Self-trained Israeli race walker Shaul Ladany has never medalled at the Olympics, but his perseverance and character count for a lot more. As an eight-year-old, Ladany survived the Bergen-Belsen concentration camp. As if that weren't enough horror for a lifetime, he also survived the Munich Massacre at the 1972 Olympics, even though one newspaper report listed him as a fatality. Perhaps it was his brushes with death that spurred Ladany to achieve so much in life. In addition to his impressive athletic feats (one race walking World Championship win and several gold medals in the Maccabiah Games), Ladany speaks nine languages, holds eight patents, has written more than 100 scholarly papers and a dozen books, and is a professor of industrial engineering. In 2007, he added "Pierre de Coubertin Medal Winner" to his long list of accomplishments when the IOC honored him for "outstanding services to the Olympic Movement."

The New Tokyo 2020 Olympic Medals Are Made From Recycled Electronics

Tokyo 2020
Tokyo 2020

The Olympics have ancient roots, but Tokyo is finding ways to update the event in time for the summer games in 2020. The latest idea shared by the organizing committee may not be as flashy as an artificial meteor shower or as essential as modernized toilets, but it's no less innovative. As Engadget reports, all of the medals awarded at the 2020 Summer Olympics will be made from recycled electronics—and their designs have been unveiled to the public for the first time.

Many electronics contain precious metals like copper, silver, and gold—the same elements needed to make the Olympic medals. With hundreds of pounds of the materials destined to become e-waste in Japan each year, the Olympic committee came up with a plan to put some of it to good use.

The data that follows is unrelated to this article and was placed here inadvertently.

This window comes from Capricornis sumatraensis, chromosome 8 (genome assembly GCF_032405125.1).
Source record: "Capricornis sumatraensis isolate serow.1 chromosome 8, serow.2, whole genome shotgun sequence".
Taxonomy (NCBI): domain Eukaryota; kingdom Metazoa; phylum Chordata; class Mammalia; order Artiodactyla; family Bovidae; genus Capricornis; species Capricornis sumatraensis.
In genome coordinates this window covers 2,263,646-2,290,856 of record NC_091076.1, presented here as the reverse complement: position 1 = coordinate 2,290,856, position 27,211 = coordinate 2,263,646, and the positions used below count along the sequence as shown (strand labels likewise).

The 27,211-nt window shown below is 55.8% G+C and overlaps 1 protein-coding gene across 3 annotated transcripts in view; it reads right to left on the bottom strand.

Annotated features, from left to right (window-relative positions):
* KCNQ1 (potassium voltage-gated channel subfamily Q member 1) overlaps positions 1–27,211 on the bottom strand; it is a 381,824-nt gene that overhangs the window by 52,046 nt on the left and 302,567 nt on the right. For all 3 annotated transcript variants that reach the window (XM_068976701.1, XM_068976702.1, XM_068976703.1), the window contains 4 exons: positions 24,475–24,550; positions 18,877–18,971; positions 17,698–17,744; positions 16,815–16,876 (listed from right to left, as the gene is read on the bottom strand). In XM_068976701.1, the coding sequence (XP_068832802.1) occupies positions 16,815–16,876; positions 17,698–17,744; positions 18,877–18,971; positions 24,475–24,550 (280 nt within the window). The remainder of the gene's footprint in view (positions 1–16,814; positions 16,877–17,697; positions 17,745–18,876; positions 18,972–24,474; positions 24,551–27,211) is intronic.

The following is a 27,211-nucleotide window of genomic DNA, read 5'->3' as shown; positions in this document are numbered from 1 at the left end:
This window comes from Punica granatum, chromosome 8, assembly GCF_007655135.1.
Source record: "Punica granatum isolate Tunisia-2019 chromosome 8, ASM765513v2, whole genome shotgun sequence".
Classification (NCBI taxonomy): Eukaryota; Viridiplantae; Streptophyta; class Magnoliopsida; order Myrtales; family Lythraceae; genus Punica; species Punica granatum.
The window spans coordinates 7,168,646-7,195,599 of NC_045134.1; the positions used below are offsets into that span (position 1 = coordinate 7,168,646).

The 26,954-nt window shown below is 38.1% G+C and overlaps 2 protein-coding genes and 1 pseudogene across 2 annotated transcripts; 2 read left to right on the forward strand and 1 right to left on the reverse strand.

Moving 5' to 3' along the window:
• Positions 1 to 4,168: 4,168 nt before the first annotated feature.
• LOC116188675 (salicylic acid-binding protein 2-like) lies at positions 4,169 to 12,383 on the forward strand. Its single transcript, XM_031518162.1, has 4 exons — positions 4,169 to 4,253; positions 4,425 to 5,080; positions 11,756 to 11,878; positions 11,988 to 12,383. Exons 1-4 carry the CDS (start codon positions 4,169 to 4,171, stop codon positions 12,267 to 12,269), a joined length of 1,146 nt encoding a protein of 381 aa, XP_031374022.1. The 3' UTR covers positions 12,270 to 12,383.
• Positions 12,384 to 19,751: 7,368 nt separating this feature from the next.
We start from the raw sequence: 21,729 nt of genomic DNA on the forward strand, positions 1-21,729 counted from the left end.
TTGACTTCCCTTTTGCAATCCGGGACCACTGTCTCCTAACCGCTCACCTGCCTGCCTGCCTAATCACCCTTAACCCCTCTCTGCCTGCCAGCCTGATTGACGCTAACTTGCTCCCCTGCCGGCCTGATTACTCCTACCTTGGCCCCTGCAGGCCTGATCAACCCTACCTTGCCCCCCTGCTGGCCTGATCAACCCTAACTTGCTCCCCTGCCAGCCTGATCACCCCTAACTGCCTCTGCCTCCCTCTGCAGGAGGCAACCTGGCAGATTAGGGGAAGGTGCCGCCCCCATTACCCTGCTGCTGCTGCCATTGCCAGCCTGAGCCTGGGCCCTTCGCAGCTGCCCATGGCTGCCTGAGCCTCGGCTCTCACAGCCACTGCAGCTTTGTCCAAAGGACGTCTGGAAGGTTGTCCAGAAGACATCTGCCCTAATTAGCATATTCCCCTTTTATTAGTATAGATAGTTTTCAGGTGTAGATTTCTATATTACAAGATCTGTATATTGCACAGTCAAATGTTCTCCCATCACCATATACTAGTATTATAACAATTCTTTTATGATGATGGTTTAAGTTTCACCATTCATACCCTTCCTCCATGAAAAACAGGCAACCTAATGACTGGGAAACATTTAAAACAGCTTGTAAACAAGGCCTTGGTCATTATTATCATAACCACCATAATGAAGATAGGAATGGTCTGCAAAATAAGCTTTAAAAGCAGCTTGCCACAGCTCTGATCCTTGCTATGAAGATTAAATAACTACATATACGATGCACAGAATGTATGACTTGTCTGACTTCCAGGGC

In 2017, the Olympics organizers called upon Japanese residents to donate their old smartphones and other devices so they could be made into medals for the 2020 games. Over the past two years, the committee has collected 78,985 tons of donated electronics (including more than 6.2 million phones), and from that haul they've recovered approximately 70 pounds of gold, 7716 pounds of silver, and 4850 pounds of bronze, which was more than enough material to cast new medals for each Olympic event. You can get a peek at the design of the final products in the video below.

The 2020 Olympics will mark Tokyo's second time hosting the games (their first go was in 1964). By the time the games conclude next summer, organizers are expected to have spent $20 billion putting the event together.

[h/t Engadget]

How to Tie Your Shoes With One Hand, According to a Paralympian

iStock
iStock

Megan Absten lost her left arm in an ATV accident when she was 14, but the injury hasn't stopped her from doing extraordinary things like competing for the U.S. track and field team in the Paralympics. Nor has it stopped her from completing everyday tasks that most people need two hands for—like tying her shoes. After the shoe-tying methods she learned in physical therapy didn't cut it for her, she had to come up with her own one-handed trick. She shares her process in a new video spotted by Lifehacker.

First things first: Lay your laces on either side of your shoe. Next, use your hand to cross them and tuck one end through to make the beginning of your knot. Pin the end of one lace beneath the bottom of your foot to hold it tight, then pull the second lace up with your hand.

Now, you're ready to make your bunny ears. Create a loop with the free lace and pinch it between your thumb and index finger. Then, use your middle finger to grab the lace that you’ve been holding under your shoe. Circle this string around the loop, then push it through the opening to create your second bunny ear. Tighten the new knot by sticking your index finger and thumb in each loop and spreading them wide.

Watch Absten explain the process for herself in the video below. If you're feeling more advanced, she also demonstrates a second technique for you to try.

Once you've mastered those methods, try out these shoe hacks for happier feet.

[h/t Lifehacker]